Say, what? The “Internet of Things” or IoT may not be a term that you’re too familiar with – although you’ve probably experienced it. In fact, the IoT has been around since 1999 and refers to the next evolution of the internet when everyday objects are networked to the web and each other. Smart watches, connected cars, appliances, houses, and more – very soon every physical thing will be connected via sensors and monitored and controlled over the Internet. In fact, Gartner estimates that the IoT product and service market to exceed $300 billion, mostly in services, by 2020.
But what does IoT mean for small business?
Seamless mobile payments
Apple is already in pole position when it comes to dominating the IoT space with Apple Pay, the mobile payment and digital wallet service that lets users make payments using their iPhones, iPads and soon to be released Apple Watch. Apple Pay is already being used at 220,000 retail locations nationwide.
Small businesses have been slow adopters of mobile wallets due to the cost of installing readers, but American Express OPENForum thinks Apple Pay is about to change that.
For starters, 20% of U.S. consumers could have access to Apple Pay by the end of 2015 as adoption of the iPhone 6 and Apple Watch grows. Furthermore, consumer concerns about credit card fraud are likely to entice consumers to the enhanced security that Apple Pay boasts.
Whether all this pans out remains to be seen, but it would behoove small businesses to keep an eye on demand for digital wallet transactions among their customer base, particularly in high-volume retail and food service environments.
Attract new customers
In addition to innovative payment options, IoT can also attract more customers to your business by offering exciting experiences. For example, tablet-based menus and apps that allow you to order food from your table without a waitress is happening now at Chili’s restaurant. That data can also be captured and further mined to understand customer preferences and demographics.
Other developments that small businesses can draw on include beacons that sense and transmit data to nearby consumers via their mobile devices thereby personalizing their in-store experience and smart media carts that display store maps, product information, and offers.
Being able to connect more devices to the Internet offers many opportunities for streamlining operations. For example, a point-of-sale scanner connected to a system in a warehouse can send information in real-time and increase efficiencies in inventory management. As more and more intelligent products and services come to market and prices come down, new insights and capabilities will make a huge difference in how small businesses manage operations.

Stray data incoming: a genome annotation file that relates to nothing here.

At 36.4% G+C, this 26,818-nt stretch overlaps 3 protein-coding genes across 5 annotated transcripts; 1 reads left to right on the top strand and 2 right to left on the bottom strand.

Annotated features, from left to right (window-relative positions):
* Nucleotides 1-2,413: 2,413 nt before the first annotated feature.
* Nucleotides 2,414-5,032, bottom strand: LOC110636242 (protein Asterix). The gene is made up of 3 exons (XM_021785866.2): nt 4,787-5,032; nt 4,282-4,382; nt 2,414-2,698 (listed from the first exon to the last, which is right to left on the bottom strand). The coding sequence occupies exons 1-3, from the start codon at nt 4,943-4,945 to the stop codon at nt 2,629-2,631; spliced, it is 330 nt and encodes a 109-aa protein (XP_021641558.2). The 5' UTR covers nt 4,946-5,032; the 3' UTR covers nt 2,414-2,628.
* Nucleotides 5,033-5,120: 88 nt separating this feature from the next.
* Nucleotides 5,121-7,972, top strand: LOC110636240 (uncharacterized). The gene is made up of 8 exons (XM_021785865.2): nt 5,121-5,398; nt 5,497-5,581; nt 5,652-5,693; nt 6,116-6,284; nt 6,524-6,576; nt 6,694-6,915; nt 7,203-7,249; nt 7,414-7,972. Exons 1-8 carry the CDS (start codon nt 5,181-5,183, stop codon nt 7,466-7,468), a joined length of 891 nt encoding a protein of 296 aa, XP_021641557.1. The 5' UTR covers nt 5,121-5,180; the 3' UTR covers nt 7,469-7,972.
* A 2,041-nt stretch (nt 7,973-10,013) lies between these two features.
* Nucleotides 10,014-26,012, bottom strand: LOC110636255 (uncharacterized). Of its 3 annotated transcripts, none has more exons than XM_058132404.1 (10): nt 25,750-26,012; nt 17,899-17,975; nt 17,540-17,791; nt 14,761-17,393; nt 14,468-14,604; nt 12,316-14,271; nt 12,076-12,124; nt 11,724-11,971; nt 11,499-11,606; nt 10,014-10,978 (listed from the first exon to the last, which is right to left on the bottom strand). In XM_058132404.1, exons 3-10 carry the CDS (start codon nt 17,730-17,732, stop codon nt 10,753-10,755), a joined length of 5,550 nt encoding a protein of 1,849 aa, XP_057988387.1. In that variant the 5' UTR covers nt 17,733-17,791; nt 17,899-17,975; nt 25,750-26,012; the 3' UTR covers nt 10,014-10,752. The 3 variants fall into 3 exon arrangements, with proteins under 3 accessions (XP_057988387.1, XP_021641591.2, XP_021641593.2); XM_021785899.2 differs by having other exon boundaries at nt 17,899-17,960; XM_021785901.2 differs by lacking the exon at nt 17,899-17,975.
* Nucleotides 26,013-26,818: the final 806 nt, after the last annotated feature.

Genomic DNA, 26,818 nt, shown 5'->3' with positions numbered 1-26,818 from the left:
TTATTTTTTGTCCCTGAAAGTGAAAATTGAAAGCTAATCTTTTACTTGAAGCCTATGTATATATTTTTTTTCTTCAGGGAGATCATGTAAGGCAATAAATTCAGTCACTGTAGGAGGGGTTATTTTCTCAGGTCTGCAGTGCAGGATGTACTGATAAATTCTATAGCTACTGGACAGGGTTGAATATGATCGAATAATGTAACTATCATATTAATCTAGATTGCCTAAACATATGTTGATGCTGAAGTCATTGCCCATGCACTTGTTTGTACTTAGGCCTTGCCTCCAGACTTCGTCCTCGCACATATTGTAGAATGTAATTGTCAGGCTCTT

A healthier bottom line
According to online security company AVG, 57% of small businesses expect the Internet of Things to have a big impact on their bottom line – lowering costs, reducing waste, and increasing productivity:
“By remotely monitoring the data on these devices a business can achieve much greater all-round efficiency through raised productivity, lower costs and reduced wastage. And as cloud services become the default way to make sense of this data you no longer need heavy up-front investment so IoT starts to become affordable for small businesses.”
Among the IT decision makers surveyed 84 percent indicated that their organization would shift its product/service offering to make the most out of the rise of IoT. AVG notes that four industries that stand to benefit the most are IT/telecoms, pharmaceuticals, utilities and manufacturing.
New business opportunities
But it’s not just through the use of IoT that small businesses are expected to benefit – they are also at the frontlines of development. Gartner predicts that small businesses and entrepreneurs will drive the use growth and acceptance of IoT over the coming years, with 50% of IoT solutions originating in startups that are less than three years old.
Entrepreneur.com suggests three offerings that small businesses might consider – sensor enablement (development of sensors for machines, gadgets, transportation systems, etc.), data analytics (services that draw intel from data gathered by sensors), and infrastructure investment (secure networks, etc.).
It all sounds very futuristic, but IoT is here now. But what technologies can small businesses take advantage of to provide more value back to the business?
Start small and think about your goals. Retailers and restaurants could begin simply by adding a free Wi-Fi network to their store or physical location, giving customers the ability to browse products online, compare prices, read reviews, and so on.
Then talk to your customers. What they would like to see and what services would enhance their experience of doing business with you? This applies to service-based businesses as well as retailers. For example, if you run an A/C repair business, would your customers benefit from a notification system on your website that tells them the precise location of the engineer and their estimated time of arrival?
With IoT, the opportunities are endless.